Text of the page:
Re:CREATORS Episode 22
by Theron Martin,
How would you rate episode 22 of
With the end of last episode serving as the dramatic climax of the series, this episode is entirely devoted to clean-up duty. That's still important ground to cover, as missteps in the cleanup time can deeply harm a story's lasting impression. I'm pleased to say that the final episode of Re:CREATORS makes no major missteps. It does everything that it needed to do: sending off the Creations in proper fashion, showing where those who remain will go next, offering final ruminations on the underlying philosophical issues, and delivering some humorous, bittersweet, and even surprising moments along the way.
The episode doesn't miss a beat at all. The Creations surviving after the Elimination Chamber affair echo the comments of some viewers about how they essentially got relegated to supporting cast by the appearance of Setsuna, though Hikayu also points out that supporting characters are crucial to a story too. Each of the Creations whose Creator is present gets a final chance to interact with them before being sent back to their worlds by Meteora, with farewells varying widely but always seeming appropriate for the personalities involved. Meteora's inability to go back herself isn't much of a surprise, as I had wondered about her ability to go through the Return Gate if she was the one casting the spell. Besides, she might have stayed anyway, since she has previously professed to love the world of the Creators. Expressing a desire to create a story herself logically follows from everything she has experienced in this world too.
The Creators also get their own resolutions. Matsuraba finally lets his anguish show over Selesia's death, but both he and Alicetaria's Creator resolve that they have to continue their stories to a happy ending for the sake of their characters, while Nishio resolves to expand on what he did with Hikayu for the Elimination Chamber; whether Hikayu's parting words will encourage him to write with more decency is up in the air, though. A conversation between Meteora and Sota at Setsuna's grave offers a final resolution for Sota too, pushing him to continue with his artistry, including a rendition of all the Creations except Altair for the episode's final shot. Whether or not the Setsuna that Sota created was the real Setsuna is thankfully left vague, though Meteora certainly seems to think that it was. Her theorizing that Magane's power only changed the necessary acceptance level rather than directly making Setsuna's appearance possible is a welcome bit of insight as well, since it puts more weight on Sota's actions.
The episode finds time for lighter moments too. Meteora is at the center of one final comedy routine, during a restaurant scene where she's trying to explain the need for Creations to return to their origin worlds while her mouth is full. (She also did this back in episode one, so it's apparently a bad habit for her.) Kikuchihara's ultimate path following the whole affair is also an amusing touch; she just doesn't seem to fit her new occupation personality-wise, although she did state early on that she'd always had an interest in the profession, and she did make all kinds of connections as part of the Elimination Chamber project. In a blink-and-you'll-miss-it moment, there were also flashes of advertising boards that showed Hikayu in her battle form and hinted that Mamika might actually be meeting Alicetaria in an upcoming production, an unexpected but very neat touch. Magane's status isn't brought up at all, but given her nature, continuing to be a loose end is only fitting. Besides, with Meteora losing her magic, it's safe to assume that the same thing happened to Magane. The episode also takes some final opportunities to wax philosophical about the creative process, in keeping with the aims of the series thus far.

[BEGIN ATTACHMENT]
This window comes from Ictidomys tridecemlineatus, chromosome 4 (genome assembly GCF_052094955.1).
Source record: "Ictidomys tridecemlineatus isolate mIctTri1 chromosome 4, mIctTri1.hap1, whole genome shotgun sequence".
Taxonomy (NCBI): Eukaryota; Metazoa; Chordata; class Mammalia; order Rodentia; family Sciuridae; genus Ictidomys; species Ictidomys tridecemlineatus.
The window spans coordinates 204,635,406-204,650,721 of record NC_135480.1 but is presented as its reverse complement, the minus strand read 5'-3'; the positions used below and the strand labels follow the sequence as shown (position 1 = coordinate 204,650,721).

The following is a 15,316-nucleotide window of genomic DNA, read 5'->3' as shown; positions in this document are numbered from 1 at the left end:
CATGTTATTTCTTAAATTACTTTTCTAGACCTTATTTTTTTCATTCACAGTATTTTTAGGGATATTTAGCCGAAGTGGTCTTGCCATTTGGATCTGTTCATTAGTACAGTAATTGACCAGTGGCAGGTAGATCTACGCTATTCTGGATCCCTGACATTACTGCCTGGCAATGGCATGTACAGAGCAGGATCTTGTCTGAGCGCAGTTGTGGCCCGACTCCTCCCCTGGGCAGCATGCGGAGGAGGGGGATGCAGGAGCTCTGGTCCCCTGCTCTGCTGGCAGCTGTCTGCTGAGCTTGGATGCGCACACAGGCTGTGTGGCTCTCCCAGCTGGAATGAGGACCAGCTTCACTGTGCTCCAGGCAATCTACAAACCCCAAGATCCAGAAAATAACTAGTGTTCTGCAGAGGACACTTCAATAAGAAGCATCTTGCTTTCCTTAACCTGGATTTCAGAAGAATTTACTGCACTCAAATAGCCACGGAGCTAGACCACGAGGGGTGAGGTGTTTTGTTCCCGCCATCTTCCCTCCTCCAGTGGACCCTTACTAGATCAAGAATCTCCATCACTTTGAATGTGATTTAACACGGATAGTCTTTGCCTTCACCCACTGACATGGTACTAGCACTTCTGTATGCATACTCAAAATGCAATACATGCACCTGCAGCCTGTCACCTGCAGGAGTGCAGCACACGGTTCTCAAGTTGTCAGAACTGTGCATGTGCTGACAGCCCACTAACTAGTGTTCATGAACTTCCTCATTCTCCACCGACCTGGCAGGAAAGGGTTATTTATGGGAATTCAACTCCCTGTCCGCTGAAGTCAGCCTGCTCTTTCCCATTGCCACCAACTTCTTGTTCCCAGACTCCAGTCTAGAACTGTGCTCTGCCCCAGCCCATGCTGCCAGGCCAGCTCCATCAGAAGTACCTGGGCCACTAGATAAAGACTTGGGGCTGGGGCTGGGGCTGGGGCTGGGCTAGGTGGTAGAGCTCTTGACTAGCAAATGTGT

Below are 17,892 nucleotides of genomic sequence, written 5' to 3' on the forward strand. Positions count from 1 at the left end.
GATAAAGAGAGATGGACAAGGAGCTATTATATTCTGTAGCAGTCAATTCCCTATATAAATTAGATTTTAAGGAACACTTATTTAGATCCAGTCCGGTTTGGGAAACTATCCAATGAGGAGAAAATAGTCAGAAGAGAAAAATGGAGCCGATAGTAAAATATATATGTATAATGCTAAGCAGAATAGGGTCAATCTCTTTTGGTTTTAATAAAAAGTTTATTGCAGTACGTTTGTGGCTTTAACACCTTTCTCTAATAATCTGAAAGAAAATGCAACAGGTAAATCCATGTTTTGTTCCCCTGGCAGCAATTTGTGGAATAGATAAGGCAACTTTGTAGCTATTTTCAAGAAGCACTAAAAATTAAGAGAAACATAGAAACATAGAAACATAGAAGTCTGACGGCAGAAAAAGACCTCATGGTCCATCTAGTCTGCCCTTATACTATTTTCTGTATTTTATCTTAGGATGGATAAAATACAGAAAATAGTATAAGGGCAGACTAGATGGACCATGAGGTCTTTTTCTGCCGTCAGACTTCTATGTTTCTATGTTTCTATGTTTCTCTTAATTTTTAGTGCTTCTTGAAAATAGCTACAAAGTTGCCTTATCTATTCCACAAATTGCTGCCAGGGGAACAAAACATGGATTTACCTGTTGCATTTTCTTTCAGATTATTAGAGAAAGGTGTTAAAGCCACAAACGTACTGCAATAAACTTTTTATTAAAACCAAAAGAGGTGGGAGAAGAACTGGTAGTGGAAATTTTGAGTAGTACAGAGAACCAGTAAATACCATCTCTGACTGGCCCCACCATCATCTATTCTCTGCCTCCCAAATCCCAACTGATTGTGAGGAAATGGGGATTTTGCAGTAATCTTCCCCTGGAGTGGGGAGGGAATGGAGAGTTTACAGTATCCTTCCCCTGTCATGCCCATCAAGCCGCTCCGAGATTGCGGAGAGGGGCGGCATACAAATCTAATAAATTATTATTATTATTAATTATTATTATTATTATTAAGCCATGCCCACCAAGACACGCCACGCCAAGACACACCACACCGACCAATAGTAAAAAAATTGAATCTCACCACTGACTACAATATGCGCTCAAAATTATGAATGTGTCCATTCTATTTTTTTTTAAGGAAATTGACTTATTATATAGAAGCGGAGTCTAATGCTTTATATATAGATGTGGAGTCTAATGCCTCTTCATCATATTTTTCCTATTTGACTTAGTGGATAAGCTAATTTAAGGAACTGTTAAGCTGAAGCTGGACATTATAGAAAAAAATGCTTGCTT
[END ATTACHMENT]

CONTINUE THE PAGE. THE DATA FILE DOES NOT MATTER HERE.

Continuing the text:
The finale of Re:CREATORS may not be the most exciting of episodes, but it's the absolute perfect ending for this series. It doesn't cop out by reconstituting “dead” characters, instead just allowing them to continue in their own worlds and leaving thornier issues like whether anime Selesia is the same one Sota met for fans to debate. It doesn't get too pretentious in its ruminations about the creative process and complements everything with a beautifully appropriate musical score. The next-to-last scene, which shows Meteora titling her novel “Re:CREATORS,” might raise questions about whether or not we're dealing with another level of metafiction right at the end, but that also seems fitting. Overall, it's a strong wrap for one of the year's better series.
Re:CREATORS is currently streaming on Amazon's Anime Strike.
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